When it comes to happiness I believe we need to make it a top priority. However, we also need to turn our attention to the things that lead to happiness. In a way, happiness is a byproduct of other things. One of those things is self-confidence.
Self-confidence is necessary for happiness in any area of life. For instance, to be happy in relationships, you have to feel good about your ability to relate to others, resolve conflicts, or believe you are the kind of person others like and want to be around.
If you want to be more confident, here are three keys to know and do:
Don’t compare yourself to others
Most of us, if not all, have been conditioned on some level to be competitive. That usually means comparing yourself to others to see how you measure up. I advise my clients to only compare themselves to someone else if doing so inspires them. If it inspires you to see someone “ahead” of you who motivates you to keep learning and growing, that’s useful.
However, if comparing yourself to someone else demotivates you, start a new habit: Only compare yourself to yourself. Notice the progress you’re making and don’t concern yourself with how others are doing. Use yourself as reference point for change and growth and your self-confidence will grow.
End every day with a list of your accomplishments
Because we’re living life at such a fast pace, it’s easy to end the day and begin the next without acknowledging our achievements. Every day you go to work and perform, but do you purposefully give yourself credit for all you’ve done? You have to take ownership of your life and your self-confidence. That means you can’t depend upon others to tell you what you’ve done well or what you’ve achieved for the day.
Yes, I know your boss, your co-workers and your family should be giving you positive feedback. I’m sure they do to some extent, but maybe not nearly as much as you need to grow your self-confidence. Be someone who recognizes what you do and what you achieve—and do it every day. You’ll find yourself becoming more self-confident.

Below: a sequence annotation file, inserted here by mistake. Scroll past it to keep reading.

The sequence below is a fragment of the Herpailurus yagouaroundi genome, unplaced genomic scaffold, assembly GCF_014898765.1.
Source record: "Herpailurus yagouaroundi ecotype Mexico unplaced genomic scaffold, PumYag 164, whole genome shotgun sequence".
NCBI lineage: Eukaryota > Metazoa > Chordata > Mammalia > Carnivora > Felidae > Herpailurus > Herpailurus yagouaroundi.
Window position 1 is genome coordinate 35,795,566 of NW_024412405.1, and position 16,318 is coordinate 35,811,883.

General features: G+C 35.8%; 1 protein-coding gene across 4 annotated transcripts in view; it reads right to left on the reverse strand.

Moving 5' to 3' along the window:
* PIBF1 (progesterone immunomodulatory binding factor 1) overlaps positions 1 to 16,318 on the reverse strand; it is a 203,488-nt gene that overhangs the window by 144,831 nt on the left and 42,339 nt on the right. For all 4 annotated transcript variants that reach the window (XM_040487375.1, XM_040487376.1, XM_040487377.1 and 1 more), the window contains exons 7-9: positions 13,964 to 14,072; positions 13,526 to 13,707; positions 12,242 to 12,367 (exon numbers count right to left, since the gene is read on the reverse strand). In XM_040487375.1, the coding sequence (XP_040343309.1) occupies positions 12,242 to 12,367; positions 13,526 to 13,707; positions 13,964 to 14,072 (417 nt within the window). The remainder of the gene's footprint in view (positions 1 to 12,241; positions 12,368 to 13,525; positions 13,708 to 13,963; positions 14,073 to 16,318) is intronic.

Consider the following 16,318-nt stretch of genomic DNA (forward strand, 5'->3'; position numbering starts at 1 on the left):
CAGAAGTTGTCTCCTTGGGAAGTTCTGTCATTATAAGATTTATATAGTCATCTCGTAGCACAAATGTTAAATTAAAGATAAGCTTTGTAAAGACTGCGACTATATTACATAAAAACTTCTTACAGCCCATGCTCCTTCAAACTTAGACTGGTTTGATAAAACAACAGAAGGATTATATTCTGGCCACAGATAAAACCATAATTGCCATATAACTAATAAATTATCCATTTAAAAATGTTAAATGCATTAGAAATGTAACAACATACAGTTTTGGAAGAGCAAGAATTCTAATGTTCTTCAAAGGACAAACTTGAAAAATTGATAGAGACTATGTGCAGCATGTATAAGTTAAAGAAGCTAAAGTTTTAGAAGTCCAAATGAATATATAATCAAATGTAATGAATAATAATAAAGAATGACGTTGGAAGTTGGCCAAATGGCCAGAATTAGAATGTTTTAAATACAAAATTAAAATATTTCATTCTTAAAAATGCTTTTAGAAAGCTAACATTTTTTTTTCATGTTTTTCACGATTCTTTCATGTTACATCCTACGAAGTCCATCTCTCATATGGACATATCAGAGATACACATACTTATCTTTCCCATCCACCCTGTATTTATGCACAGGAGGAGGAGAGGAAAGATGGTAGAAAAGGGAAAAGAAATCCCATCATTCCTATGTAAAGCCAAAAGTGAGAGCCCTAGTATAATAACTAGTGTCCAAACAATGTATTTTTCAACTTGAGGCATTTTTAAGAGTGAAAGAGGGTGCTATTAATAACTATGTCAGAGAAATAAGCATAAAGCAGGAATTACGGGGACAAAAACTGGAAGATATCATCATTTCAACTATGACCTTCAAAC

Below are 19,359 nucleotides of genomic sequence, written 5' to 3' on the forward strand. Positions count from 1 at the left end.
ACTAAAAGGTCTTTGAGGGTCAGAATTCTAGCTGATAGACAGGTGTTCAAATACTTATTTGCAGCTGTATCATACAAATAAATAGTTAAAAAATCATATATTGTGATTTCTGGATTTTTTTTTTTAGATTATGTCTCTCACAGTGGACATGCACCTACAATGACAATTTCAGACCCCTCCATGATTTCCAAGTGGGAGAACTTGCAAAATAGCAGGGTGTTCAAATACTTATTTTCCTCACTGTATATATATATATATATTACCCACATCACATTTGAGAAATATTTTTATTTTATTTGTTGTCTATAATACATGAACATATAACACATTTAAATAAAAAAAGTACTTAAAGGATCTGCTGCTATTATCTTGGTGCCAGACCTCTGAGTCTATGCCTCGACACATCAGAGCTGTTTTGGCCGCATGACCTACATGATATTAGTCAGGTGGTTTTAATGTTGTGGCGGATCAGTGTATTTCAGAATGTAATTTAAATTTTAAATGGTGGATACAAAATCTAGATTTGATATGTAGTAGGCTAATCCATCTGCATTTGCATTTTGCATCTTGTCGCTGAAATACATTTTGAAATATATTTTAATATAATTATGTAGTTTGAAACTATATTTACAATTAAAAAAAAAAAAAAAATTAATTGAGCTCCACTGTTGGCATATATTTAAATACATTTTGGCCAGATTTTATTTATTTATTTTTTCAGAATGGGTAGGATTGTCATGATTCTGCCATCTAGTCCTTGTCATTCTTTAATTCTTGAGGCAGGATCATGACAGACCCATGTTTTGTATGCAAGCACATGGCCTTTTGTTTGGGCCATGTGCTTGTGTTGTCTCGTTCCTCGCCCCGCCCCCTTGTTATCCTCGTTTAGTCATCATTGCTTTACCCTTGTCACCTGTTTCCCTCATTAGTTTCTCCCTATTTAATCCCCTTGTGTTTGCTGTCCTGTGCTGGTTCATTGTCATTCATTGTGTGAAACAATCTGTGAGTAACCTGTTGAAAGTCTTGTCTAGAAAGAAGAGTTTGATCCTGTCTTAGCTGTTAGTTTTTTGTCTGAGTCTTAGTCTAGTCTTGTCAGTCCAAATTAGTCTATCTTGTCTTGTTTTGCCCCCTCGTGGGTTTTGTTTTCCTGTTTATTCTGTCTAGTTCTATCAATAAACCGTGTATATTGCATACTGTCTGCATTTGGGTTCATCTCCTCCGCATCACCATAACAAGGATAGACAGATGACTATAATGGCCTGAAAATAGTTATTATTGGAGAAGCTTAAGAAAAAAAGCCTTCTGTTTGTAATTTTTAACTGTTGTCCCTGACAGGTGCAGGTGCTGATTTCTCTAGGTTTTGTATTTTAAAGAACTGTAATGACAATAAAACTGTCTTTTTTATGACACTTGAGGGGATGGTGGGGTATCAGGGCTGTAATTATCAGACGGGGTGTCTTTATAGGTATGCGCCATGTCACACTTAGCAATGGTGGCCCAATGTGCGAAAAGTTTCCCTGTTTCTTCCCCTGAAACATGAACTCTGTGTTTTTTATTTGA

Pay attention to your self-talk
We talk to ourselves continually; when we are thinking, we are talking to ourselves. The question is, “How much of your self-talk is subtle (or even overt) self- criticism?” Self-criticism destroys your self-confidence. Drop the “should’s,” “ought to’s” and “must’s” in your self-talk, because they are forms of subtle self-criticism. Most people try to motivate themselves with all their “should’s” in life, but it has the opposite affect and it lowers your self-confidence.
Learn to talk to yourself in a constructive and nurturing way. Our self-talk creates our emotions and moods, which leads to our actions and behaviors, which leads to our results. Talk to yourself like you would your best friend, someone you believe in and admire. If you find yourself doubting yourself and your capabilities, imagine a best friend dealing with your situation. What would you say to them? Say that to yourself and watch your self-confidence grow.